What HIPAA Training Requirements Do You Need to Fulfill?
The Health Insurance Portability and Accountability Act (HIPAA) is one of the most critical legislation covering the healthcare industry. The law was made to simplify the healthcare system and help reduce medical costs. Now it’s more known for ensuring patient security and privacy.
Companies with access to Protected Health Information (PHU) are required to adhere to HIPAA rules. However, this legislation is massive, complex, and aggressive. It’s updated constantly to reflect the times and changing technology. Violating HIPAA rules mean hefty fines and criminal charges.
HIPAA training for business associates and covered entities are necessary if you want your company and staff to become compliant. Training will vary depending on the type of company. But there are general requirements to fulfill.
Who Needs Training?
The law requires that individuals who handle personal health information undergo compliance training. All healthcare workers – from doctors, nurses, front desk personnel, and administrators – should be trained.
Health insurance companies and healthcare clearing houses must also train for HIPAA compliance. Third-party organizations that provide services and products that access PHI are required to undergo training.
HIPAA training is mandatory for all employees of certain organizations. The size of the company or financial cost has no bearing on training. Even a small business with one administrative staff is still expected to be HIPAA compliant if handling personal health information.
Aside from the mandatory training of employees, companies are required to provide refresher training courses at least once a year. Online training is also an option, especially for covering updates on HIPAA rules and regulations.
What are the HIPAA Training Requirements?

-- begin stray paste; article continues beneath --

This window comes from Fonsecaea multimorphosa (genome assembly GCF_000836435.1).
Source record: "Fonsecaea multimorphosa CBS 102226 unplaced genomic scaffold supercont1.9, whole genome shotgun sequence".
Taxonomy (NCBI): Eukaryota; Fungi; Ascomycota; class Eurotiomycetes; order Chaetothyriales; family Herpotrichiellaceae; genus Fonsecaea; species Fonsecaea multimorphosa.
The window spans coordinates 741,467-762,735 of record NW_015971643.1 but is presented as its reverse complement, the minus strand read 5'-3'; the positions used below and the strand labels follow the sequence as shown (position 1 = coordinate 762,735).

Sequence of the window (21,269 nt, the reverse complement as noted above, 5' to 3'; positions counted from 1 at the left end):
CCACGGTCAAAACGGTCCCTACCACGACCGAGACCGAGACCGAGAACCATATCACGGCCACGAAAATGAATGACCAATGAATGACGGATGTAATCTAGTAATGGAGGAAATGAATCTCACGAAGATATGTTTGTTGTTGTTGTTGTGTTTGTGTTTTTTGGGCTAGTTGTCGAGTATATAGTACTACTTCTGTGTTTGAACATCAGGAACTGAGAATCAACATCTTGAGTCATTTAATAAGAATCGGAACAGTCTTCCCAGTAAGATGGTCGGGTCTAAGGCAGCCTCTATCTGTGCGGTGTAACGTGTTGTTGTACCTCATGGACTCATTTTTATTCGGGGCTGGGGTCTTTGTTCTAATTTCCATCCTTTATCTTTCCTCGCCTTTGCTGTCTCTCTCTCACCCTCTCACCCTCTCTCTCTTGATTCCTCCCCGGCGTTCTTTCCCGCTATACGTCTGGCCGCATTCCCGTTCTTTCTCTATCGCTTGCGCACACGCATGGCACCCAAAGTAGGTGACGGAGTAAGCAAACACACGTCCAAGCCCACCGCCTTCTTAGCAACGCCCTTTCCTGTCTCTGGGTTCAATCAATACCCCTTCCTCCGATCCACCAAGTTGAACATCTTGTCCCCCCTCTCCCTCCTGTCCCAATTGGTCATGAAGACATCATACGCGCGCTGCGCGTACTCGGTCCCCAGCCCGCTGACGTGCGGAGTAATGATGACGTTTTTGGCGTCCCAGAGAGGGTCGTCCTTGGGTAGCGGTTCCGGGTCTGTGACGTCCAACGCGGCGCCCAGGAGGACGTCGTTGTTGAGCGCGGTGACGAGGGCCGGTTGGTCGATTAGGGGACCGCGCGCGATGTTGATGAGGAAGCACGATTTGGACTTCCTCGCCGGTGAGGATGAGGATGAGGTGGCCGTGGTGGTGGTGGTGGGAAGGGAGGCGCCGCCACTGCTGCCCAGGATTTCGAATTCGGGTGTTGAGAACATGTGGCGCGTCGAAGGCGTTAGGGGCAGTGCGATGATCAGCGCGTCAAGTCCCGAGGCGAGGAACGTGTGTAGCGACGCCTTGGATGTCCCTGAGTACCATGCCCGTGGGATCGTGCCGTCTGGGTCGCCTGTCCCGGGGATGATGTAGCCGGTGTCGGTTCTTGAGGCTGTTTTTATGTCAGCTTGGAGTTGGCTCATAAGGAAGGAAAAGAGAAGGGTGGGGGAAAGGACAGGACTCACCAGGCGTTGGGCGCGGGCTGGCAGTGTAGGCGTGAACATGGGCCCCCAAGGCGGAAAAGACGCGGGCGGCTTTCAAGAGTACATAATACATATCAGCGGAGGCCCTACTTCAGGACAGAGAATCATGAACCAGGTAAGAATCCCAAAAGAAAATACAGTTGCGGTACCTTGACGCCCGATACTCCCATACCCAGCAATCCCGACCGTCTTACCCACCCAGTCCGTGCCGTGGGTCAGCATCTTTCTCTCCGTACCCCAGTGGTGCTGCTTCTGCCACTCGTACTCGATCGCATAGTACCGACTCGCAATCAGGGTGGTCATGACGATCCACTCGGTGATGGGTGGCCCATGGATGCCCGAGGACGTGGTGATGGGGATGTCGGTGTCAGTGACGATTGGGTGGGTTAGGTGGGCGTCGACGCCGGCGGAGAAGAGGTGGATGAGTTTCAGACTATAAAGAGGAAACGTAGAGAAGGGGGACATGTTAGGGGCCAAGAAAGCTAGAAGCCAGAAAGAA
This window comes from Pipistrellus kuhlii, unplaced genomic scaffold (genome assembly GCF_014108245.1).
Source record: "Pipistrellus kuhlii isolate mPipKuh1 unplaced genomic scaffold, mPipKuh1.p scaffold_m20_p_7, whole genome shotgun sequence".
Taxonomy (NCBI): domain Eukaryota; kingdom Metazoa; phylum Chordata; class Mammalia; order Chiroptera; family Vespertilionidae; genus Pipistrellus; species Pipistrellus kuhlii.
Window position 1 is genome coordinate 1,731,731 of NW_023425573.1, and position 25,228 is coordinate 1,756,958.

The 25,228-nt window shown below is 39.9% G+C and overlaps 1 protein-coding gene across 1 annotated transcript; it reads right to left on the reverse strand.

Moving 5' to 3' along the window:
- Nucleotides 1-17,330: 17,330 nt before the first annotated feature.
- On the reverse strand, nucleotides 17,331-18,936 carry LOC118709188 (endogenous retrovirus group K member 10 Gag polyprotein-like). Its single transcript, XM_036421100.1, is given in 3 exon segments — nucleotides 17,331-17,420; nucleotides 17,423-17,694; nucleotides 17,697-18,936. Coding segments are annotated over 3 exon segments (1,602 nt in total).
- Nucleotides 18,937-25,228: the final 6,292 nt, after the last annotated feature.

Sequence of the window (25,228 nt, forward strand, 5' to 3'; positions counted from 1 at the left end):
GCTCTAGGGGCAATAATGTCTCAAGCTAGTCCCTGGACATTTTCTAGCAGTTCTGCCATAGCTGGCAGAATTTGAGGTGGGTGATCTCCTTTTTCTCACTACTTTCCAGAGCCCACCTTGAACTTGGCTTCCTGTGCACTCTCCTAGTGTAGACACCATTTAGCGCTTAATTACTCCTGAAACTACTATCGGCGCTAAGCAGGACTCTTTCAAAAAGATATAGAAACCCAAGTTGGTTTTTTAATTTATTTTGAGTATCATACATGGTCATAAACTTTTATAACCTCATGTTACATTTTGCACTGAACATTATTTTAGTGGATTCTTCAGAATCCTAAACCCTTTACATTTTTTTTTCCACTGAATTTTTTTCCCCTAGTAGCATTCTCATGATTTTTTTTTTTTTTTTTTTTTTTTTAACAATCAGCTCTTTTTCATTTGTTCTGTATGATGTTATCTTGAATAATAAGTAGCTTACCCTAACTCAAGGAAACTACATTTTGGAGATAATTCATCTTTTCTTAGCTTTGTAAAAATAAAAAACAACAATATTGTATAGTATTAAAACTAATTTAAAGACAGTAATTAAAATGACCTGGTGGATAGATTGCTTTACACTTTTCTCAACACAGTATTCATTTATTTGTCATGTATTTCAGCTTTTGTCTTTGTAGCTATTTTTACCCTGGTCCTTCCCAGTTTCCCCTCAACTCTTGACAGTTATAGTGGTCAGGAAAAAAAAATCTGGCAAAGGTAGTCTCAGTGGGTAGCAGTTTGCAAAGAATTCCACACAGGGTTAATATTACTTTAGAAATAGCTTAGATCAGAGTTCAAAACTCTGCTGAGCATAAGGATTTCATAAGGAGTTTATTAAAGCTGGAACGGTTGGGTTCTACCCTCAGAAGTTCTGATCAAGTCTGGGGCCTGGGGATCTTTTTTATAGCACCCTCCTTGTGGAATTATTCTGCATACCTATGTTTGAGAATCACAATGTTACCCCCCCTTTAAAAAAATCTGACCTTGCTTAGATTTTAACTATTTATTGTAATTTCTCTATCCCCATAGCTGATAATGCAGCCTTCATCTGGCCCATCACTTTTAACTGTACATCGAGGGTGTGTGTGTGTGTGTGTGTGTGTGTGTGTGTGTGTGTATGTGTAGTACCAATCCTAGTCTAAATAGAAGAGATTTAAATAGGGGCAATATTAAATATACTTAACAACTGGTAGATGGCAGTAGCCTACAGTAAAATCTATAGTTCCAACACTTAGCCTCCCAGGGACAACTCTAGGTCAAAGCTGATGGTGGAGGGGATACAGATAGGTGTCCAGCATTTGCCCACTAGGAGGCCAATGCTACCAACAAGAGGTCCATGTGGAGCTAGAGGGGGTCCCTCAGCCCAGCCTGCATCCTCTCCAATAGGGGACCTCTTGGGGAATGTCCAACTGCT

HIPAA training requirements are vague. The topics covered depend on whether the company is a Covered Entity or a Business Associate. Covered entities are mandated to learn and comply with the Privacy Rule training standard. However, both groups are required to follow the Security Rule training standard. It applies to all employees whether they create, discuss, or transmit PHI or not.
At the very least, your HIPAA training for business associates and covered entities should cover the following modules:
- HIPAA Overview: it’s ideal to start the training with a quick overview. Every employee must understand the purpose and objectives of HIPAA. This module will also teach them how compliance rules apply regarding unauthorized access to personal health information.
- HIPAA Terminologies: Many workers might be unfamiliar with the HIPAA lexicon. This could lead to a misinterpretation of company policies and procedures. It’s best to introduce the common terms used in HIPAA compliance before delving deeper into the training.
- HITECH Act: This law pushed for the use of health-based technology in the industry. It was pioneered by the Meaningful Use initiative, which then became the Promoting Interoperability program. Studying the HITECH Act is necessary for IT workers or those with access to IT systems.
- Main HIPAA Regulatory Policies: The legislation is defined by five regulatory rules. These are the Omnibus Final Rule, Privacy Rule, Security Rule, Enforcement Rule, and Breach Notification Rule. The first three rules are critical and should be discussed with all employees.
- Patient Rights: The Privacy Rule covers Patient rights. But some healthcare administrators and staff might need to have a more thorough discussion of handling requests for PHI access, giving patients Privacy Notices, or securing their consent.
- Disclosure Rules: This is a key module that must be discussed with all employees. These rules apply to all workers regardless of their job function. It should be taught alongside the Privacy and Security Rules to emphasize the Minimum Necessary Standard and allowable disclosures.
- Violations and Penalties: HIPAA rules are strict and come with severe consequences when violated by a company, employee, or even the patient. The types of sanctions and penalties should be emphasized. The discussion should ideally include the company’s sanction policies and their effect on the employee.
- Violation Prevention: This module should be in training and refresher courses for HIPAA compliance. It can be an overview of the best practices to ensure compliance. It can be tailored to ensure relevance to specific worker groups.
- HIPAA Employee Compliance: There should also be training on how to be a HIPAA-compliant employee. This is a good module to use for training new employees and in a refresher course. The company can include compliance Do’s and Don’ts, procedures for reporting violations, or unsecured PHI.
Proper HIPAA training for business associates and covered entities is necessary to ensure compliance. Training requirements must be met every year and done in a way that compliance becomes second nature to the workforce.
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